If used without argument, Python’s built-in
dir() function returns the function and variable names defined in the local scope—the namespace of your current module. If used with an object argument,
dir(object) returns a list of attribute and method names defined in the object’s scope. Thus,
dir() returns all names in a given scope.
Learn by example! Here are some examples of how to use the
dir() built-in function.
Here’s the use without an argument:
alice = 22 bob = 42 print(dir())
It prints the implicitly and explicitly defined names in your module where you run this code:
['__annotations__', '__builtins__', '__doc__', '__file__', '__loader__', '__name__', '__package__', '__spec__', 'alice', 'bob']
The last two values in the list are the names
The following code exemplifies the use of
dir() with an object argument of class
class Car: speed = 100 color = 'black' porsche = Car() print(dir(porsche))
Car has two attributes. If you print the names of the
porsche instance of the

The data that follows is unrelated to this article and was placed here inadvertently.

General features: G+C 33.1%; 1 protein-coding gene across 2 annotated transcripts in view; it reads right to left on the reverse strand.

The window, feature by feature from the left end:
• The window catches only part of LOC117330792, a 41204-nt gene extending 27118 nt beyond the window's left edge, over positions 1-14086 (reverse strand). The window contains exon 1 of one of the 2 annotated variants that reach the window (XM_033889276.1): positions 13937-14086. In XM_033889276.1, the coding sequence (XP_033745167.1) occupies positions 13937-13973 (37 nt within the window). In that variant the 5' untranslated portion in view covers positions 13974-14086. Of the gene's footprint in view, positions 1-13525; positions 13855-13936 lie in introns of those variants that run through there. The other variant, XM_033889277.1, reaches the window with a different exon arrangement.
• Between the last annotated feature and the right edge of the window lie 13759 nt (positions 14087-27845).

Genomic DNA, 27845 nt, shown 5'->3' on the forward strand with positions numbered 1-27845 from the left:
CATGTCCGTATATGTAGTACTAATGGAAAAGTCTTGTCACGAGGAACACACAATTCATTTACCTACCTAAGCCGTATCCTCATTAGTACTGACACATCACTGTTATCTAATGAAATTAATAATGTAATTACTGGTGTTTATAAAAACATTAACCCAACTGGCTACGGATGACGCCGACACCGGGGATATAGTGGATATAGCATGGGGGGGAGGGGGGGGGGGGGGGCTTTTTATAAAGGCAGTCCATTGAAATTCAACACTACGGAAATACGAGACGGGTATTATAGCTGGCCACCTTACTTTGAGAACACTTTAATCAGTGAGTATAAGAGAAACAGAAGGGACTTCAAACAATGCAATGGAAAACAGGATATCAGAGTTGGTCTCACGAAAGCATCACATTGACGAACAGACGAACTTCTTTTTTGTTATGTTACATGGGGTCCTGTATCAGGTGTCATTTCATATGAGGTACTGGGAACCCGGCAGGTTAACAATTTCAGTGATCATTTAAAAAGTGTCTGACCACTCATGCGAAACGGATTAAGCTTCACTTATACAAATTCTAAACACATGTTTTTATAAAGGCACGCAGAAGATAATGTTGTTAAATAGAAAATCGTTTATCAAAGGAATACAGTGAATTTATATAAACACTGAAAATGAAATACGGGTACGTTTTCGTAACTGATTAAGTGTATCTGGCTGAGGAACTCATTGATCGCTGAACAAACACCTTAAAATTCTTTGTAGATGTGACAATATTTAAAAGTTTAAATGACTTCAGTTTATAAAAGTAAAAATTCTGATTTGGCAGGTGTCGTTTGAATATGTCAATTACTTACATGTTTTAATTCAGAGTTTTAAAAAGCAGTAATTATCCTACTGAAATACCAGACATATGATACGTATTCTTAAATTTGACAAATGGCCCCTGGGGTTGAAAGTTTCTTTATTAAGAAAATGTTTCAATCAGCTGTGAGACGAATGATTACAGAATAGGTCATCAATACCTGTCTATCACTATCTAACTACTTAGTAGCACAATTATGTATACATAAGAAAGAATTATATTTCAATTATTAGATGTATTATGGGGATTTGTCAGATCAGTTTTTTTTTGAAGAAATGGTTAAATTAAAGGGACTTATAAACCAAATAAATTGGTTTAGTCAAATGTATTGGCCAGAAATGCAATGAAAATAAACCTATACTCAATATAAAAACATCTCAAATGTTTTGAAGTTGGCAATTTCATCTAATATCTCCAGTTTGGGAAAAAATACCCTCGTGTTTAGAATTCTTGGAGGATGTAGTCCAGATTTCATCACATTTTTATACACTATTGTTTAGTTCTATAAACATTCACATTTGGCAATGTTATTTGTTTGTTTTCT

Car class, you obtain the following output:
['__class__', '__delattr__', '__dict__', '__dir__', '__doc__', '__eq__', '__format__', '__ge__', '__getattribute__', '__gt__', '__hash__', '__init__', '__init_subclass__', '__le__', '__lt__', '__module__', '__ne__', '__new__', '__reduce__', '__reduce_ex__', '__repr__', '__setattr__', '__sizeof__', '__str__', '__subclasshook__', '__weakref__', 'color', 'speed']
The final two attributes are
'speed', the ones you defined. There are many other names in the list with the double underscore (called dunder). These are the attribute and method names already defined implicitly by the Python environment for any object. For example,
__str__ gives the default string representation of a given object.
dir() -> names defined in the local scope/namespace. dir(object) -> names defined for the object.
|Arguments||The object for which the names should be returned.|
|Return Value||Returns all names defined in the namespace of the specified object. If no object argument is given, it returns the names defined in the local namespace of the module in which you run the code.|
Interactive Shell Exercise: Understanding dir()
Consider the following interactive code:
Exercise: Guess the output before running the code. Do both cars,